Course prerequisite are more like suggestions. I came in knowing how to code pretty well, so I didn't want to take Java for new programmers.


Weird. At my (US) university there was no wiggle room. Everyone had to take the intro courses regardless of previous ability/accomplishments. Maybe that has changed in the past 10 years though?


and also immigration..


If you're using Python, please don't reinvent the wheel and write your own scraper. Use Scrapy (https://scrapy.org/). It's one of the most tested and powerful scrapers out there.


For a use case like in the article would it make more sense to use beautifulsoup or is there an advantage to scrapy?


I did a similar thing my freshman year of college, and by junior year I created an API based around the class registration system and an iPhone/Android app for it that sends push notifications to students when the class they want opens up (shameless plug: http://www.eaglescribe.com/).

This past semester, the active users was between 1/3-1/2 of the undergrad students in the school. As you can imagine, popular classes had dozens of people "subscribed" to receive notifications when it opened, so it became a race to sign up once the push went out. On the plus side, this gave us a treasure trove of data on the most popular courses, and we've been in communication with the school to see if they would be interested in this data.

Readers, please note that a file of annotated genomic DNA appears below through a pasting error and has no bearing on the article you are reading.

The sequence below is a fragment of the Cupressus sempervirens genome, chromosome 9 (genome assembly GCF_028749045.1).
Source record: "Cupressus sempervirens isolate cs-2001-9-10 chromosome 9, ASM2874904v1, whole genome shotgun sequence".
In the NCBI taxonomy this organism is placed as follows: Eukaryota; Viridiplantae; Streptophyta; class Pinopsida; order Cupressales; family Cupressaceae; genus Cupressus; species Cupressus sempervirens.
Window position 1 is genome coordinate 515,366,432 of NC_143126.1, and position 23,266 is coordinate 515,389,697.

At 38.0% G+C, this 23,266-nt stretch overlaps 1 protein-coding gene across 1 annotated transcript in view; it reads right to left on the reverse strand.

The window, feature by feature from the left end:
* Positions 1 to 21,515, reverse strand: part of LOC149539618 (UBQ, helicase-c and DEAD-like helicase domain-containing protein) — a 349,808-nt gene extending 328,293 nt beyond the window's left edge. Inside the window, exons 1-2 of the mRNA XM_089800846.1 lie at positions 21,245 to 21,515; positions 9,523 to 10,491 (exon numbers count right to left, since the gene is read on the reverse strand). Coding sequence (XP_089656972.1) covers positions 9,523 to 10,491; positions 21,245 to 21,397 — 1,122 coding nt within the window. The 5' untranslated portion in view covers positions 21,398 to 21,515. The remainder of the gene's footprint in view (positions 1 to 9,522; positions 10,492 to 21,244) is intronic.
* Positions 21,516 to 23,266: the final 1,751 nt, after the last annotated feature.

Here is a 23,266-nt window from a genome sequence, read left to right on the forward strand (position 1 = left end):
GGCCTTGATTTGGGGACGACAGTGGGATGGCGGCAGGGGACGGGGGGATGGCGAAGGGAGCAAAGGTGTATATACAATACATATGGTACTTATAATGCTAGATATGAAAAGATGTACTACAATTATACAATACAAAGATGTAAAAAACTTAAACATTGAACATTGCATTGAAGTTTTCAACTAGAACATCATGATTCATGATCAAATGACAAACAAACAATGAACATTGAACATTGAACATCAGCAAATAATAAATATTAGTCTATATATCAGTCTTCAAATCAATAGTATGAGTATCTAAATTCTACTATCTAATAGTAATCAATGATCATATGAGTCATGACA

Twilio is great and all but an SMS or other notification doesn't actually guarantee you a class that's available to all students.

A class was sniped from me one time while I was still on the confirmation screen. So unlike OP I fully automated the process.

EDIT: A notification & response is good for solving a captcha if they have one, if you don't want to outsource that to mechanical turk (or trust their timing / accuracy).


This is an interesting proof of concept. I'm impressed at how simple the SMS signup code is.

For many universities though, it won't be this simple. Many hide the open seats behind a login, which means you need to be a student there to see them. Many also use student information systems that are a real pain to scrape like this. Once you get to the point where interacting with the student information system is done via AJAX requests mediated by a mess of JavaScript, it starts to push the limits of what you can do with this technique.